This paper focuses on social class in America and examines those things that have contributed to an unequal distribution of resources within the United States. However, it is critical to realize that resources were distributed unequally when the first European settlers first came to the Americas. People brought their various social classes and class distinctions with them when they came to the colonies from Europe. What early America did was explode the rigid European approach to social class, which was, in many ways, almost a caste-like system where social classes were defined by one's circumstances at birth, and there was very little social mobility. Once in America, particularly after the American Revolution, there was a tremendous amount of social mobility, because the ability to acquire wealth was significant from the late 18th century through most of the 19th century. However, it is critical to realize that this social mobility was limited to white males. The two most significant minorities in an emerging America were Native Americans and African-Americans. The growing prosperity of white males and the roots of the American middle class depended upon the exploitation of both of these groups in order to gain greater levels of prosperity; the taking of Native American lands allowed white males to become land-rich, while the use of forced African-American labor allowed them to profit off of that land. Moreover, because women had no property rights for most of American history, their economic rights had little to do with the shaping of America's concept of social class.

What the above statements make clear is that it is not simply America's economic system that has contributed to the establishment of social classes in America. In fact, according to Joseph Stiglitz, "even though market forces help shape the degree of inequality, government policies shape those market forces. Much of the inequality that exists today is the result of government policy, both what the government does and what it does not do. Government has the power to move money from the top to the bottom and the middle, or vice versa" (Stiglitz, 2012, p.28). Therefore, when looking at historic rules and laws, allowing the widespread dispossession of Native American lands to benefit white settlers was a way that the law helped shift wealth from one group to another. Likewise, allowing the development of a race-based system of slavery was a way of shifting wealth from one group to another. The shifting of this wealth helped develop a status-based class system, which led to both Native Americans and African-Americans being considered lower-status than white Americans, even after the legal wrongs were no longer being perpetuated.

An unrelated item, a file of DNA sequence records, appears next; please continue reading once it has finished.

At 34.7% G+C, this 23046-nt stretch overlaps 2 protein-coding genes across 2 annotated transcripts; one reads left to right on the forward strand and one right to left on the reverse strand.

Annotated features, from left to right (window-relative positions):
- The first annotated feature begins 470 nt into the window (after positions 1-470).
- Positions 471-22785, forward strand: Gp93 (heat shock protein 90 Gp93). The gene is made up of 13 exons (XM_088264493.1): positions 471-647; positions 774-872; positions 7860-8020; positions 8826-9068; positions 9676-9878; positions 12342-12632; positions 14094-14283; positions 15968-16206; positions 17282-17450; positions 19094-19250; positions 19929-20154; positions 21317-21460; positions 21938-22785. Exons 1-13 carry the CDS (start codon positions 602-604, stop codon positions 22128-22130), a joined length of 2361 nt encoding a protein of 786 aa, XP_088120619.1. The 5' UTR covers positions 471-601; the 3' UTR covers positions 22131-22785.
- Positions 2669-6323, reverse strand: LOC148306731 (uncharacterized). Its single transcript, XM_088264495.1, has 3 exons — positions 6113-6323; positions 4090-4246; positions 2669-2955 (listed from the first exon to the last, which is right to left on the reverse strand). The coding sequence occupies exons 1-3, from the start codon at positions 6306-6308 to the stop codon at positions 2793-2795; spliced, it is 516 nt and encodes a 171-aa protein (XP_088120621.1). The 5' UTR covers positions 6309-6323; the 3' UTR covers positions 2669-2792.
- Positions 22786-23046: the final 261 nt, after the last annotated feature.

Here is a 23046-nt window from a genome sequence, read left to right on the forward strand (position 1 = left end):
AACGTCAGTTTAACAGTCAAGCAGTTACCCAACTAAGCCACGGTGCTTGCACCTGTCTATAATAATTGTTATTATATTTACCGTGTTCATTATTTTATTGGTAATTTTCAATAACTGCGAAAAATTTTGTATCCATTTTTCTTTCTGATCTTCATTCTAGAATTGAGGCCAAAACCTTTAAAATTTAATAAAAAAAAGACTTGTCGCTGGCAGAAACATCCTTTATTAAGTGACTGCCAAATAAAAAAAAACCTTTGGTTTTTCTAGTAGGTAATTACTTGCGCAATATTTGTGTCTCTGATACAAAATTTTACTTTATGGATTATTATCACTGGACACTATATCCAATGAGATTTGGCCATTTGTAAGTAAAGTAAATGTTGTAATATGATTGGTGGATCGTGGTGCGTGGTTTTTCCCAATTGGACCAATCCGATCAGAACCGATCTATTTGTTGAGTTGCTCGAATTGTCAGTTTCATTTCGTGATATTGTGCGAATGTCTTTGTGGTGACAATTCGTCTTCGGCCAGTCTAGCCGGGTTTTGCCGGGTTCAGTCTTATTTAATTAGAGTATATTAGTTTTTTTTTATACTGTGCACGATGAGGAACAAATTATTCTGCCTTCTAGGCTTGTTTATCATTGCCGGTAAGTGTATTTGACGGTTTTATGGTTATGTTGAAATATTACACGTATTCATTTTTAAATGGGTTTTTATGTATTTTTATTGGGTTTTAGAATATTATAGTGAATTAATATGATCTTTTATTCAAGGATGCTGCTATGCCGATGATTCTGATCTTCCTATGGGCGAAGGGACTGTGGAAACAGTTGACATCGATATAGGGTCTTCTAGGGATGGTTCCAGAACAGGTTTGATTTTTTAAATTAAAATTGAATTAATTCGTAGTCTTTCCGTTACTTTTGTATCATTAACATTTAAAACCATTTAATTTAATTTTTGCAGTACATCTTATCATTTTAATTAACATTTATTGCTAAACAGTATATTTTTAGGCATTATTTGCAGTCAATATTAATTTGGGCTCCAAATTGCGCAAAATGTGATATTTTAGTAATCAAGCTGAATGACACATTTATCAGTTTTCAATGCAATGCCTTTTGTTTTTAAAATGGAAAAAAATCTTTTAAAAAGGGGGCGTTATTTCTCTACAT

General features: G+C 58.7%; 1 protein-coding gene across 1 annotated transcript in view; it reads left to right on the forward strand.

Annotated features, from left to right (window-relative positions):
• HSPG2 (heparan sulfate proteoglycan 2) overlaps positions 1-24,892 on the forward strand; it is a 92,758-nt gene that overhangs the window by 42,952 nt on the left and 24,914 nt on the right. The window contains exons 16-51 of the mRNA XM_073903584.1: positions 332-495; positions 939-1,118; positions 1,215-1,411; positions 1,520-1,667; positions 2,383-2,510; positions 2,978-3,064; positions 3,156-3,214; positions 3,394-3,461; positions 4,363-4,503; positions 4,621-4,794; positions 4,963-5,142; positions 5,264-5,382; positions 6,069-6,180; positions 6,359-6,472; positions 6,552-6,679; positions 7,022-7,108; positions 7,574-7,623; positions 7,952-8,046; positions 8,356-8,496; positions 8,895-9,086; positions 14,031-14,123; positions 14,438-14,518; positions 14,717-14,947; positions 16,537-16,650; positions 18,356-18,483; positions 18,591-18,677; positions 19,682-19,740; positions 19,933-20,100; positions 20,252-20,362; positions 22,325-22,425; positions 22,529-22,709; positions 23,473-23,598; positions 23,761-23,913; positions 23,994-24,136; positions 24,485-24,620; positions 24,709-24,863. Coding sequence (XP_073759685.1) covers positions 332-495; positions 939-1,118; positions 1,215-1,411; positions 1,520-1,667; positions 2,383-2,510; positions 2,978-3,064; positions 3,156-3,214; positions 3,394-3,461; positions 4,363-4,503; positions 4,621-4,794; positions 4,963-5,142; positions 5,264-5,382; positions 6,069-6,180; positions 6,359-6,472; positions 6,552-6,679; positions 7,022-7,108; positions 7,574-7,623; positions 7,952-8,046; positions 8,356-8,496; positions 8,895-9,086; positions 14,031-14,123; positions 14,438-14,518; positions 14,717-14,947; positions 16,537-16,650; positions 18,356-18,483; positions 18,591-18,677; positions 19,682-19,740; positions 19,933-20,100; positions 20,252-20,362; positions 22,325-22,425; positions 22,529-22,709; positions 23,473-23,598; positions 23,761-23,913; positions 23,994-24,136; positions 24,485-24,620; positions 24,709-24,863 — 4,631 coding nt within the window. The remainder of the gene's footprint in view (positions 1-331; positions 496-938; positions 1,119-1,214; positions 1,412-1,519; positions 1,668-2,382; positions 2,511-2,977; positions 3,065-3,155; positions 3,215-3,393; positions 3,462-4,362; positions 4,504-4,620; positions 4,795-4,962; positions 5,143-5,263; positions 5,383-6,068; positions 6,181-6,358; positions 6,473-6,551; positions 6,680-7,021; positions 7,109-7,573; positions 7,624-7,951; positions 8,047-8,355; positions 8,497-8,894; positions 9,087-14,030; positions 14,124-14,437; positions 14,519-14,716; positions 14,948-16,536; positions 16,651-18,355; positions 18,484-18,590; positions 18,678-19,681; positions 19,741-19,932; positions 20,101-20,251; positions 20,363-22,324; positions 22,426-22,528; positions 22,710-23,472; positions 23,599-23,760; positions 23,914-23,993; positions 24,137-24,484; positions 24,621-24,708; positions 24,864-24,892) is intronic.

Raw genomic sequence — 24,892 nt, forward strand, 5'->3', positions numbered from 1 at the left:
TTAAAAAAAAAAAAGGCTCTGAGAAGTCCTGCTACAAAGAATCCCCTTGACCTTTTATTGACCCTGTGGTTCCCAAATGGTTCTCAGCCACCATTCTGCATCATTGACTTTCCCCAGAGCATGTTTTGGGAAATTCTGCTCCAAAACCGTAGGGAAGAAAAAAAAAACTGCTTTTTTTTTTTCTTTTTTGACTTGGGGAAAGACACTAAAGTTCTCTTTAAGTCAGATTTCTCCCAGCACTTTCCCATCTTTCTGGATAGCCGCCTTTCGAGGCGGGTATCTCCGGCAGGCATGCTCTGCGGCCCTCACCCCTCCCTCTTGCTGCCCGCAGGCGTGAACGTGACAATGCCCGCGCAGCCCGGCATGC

This leads one to the conclusion that the law has a significant impact on social class and on maintaining rigid class distinctions in the United States. However, it is important to realize that this does not have to be the case. "There are alternative legal frameworks. Each has consequences for efficiency and distribution. The wrong kind of rule of law can help preserve and extend inequities" (Stiglitz, 2012, p.188). The obvious corollary is that the right kind of rule of law can help end and limit inequities. American history provides an example of these laws expanding and then contracting legal inequities.

How Do Individuals in Different Social Groups Experience Inequality

What is fascinating is that inequality is experienced differently by different people. One of the interesting factors about social class is that it is experienced subjectively by members of the class, so that there may not even be a real awareness of the difficulties that result from being a member of an economically disadvantaged class. Instead, members of even the lower socio-economic class seem invested in the idea of the American dream and the idea of upward mobility. Sometimes… [END OF PREVIEW]